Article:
The first thing I did was hit the travel blogs, hard. We couldn’t be the first people trying to do this. How did others with similar dreams pull it off? I always look for travel blogs when I’m researching countries in my travels because they are authentic and practical. I feel like I can get the real scoop from real people in a way I can’t get from travel magazines, sites or guides. It was a great place to start. Bloggers advised us on how they worked from all over the world, the unique ways they generated income (anywhere from house sitting to teaching English), how they found accommodations and even practical things like what to pack for such a long journey.
Our goal wasn’t to work remotely across the world but we got a lot of useful information from these sites. The two biggest takeaways were:
- A blog is an excellent way to communicate your journey with your family and friends and, if well done, may even generate a little income.
- AirBnb has changed the way people travel and makes it possible to really live in the places you visit. The vast number of choices accommodate many budgets and make it easy to splurge in one place and pinch in another.
I can’t even provide an estimate of how many hours I combed through AirBnb creating our first budget. As a diligent planner, it wasn’t good enough for me to log in, pull up a city and write down the average rent. That would be a crazy way to budget for a vacation and it was not going to work here either. No, if I wanted a real budget, I would need to research every single destination like I was embarking imminently. I would need to actually find that perfect place to stay in each location and I would set the lodging budget based on what I actually selected. This was super fun. As is the case in many of our current travels, I would narrow the selection down to three of four choices and ask David to pick his top choice. Again, the number of hours we spent doing this would probably horrify any reader so I’m not going to even speculate. I will just be honest. It was a lot.
After we had the lodging budget all sewn up, I embarked on the task of estimating the travel costs. How much would our airfare, buses, boats, cars and trains cost? Should we budget for organized tours? If so, what tours, where, for how long? I found a fantastic website called “Rome2Rio” and got to work. This is when the trouble started.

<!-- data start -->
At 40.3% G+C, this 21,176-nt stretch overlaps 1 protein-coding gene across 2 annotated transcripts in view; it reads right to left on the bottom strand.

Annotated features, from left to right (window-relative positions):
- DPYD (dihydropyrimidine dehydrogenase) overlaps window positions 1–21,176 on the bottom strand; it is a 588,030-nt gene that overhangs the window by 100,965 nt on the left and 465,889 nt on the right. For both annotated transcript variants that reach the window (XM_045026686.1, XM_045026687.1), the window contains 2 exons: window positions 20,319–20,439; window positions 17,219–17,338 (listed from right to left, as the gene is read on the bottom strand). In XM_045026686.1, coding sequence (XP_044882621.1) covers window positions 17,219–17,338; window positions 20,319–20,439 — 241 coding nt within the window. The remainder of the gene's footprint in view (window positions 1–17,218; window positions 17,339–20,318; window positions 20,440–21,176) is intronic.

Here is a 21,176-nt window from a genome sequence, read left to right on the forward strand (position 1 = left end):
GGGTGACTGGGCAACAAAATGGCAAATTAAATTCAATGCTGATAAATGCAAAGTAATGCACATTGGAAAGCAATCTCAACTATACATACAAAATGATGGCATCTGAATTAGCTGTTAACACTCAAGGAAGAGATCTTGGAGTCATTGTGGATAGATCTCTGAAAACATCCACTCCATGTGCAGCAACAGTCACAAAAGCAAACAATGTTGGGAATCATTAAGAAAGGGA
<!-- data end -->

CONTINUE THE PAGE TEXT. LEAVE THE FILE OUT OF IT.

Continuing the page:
Rome2Rio is a website that allows you to put in the cities you’re traveling from and to, and it provides all the ways you can get there (plane, car, train, etc.), how long each mode of transport would take, and an estimated cost of each. It is a fantastic site. I knew I’d hit solid gold and was starting to smugly think this little exercise was going get whipped out in just a few hours when I plugged in the third city on our trip and was told by Rome2Rio that it was not possible to get there from our departure city. This was not a fluke and was not a flaw in the website. Much of our itinerary may have seemed logical on a map but made no sense otherwise. The train tracks, roads and ferries did not always follow the most direct routes. Parts of our trip were just impossible, others possible but completely impractical. It doesn’t make a ton of sense to spend 38 hours on a train trying to get from X to Y when going from A to B to C is efficient, cheaper and more interesting. We felt stupid not considering this earlier. Randomly picking countries on a map is fun, but we should have been able to deduce that understanding transportation systems is critical in creating an itinerary, especially if you’re trying to avoid planes when possible.
We started again. We pulled all the pins from the map and replotted, this time with Rome2Rio on the laptop. We added some spots and removed some spots, and, when we finished, we knew we had a logical travel plan and a budget. Luckily much of the work I’d done earlier could be used and I find nothing to be more fun than finding apartments on AirBnb so I went back and researched all the new locations. We high-fived. Dumb mistake but lesson learned. We had a great new plan and a solid budget. There were some details still to be ironed out. I wanted to be sure we built in things like Visa fees and other additional costs. This seemed pretty minor and easy. The trip had now grown to six years but we were close to completing the plan. (to be continued…)
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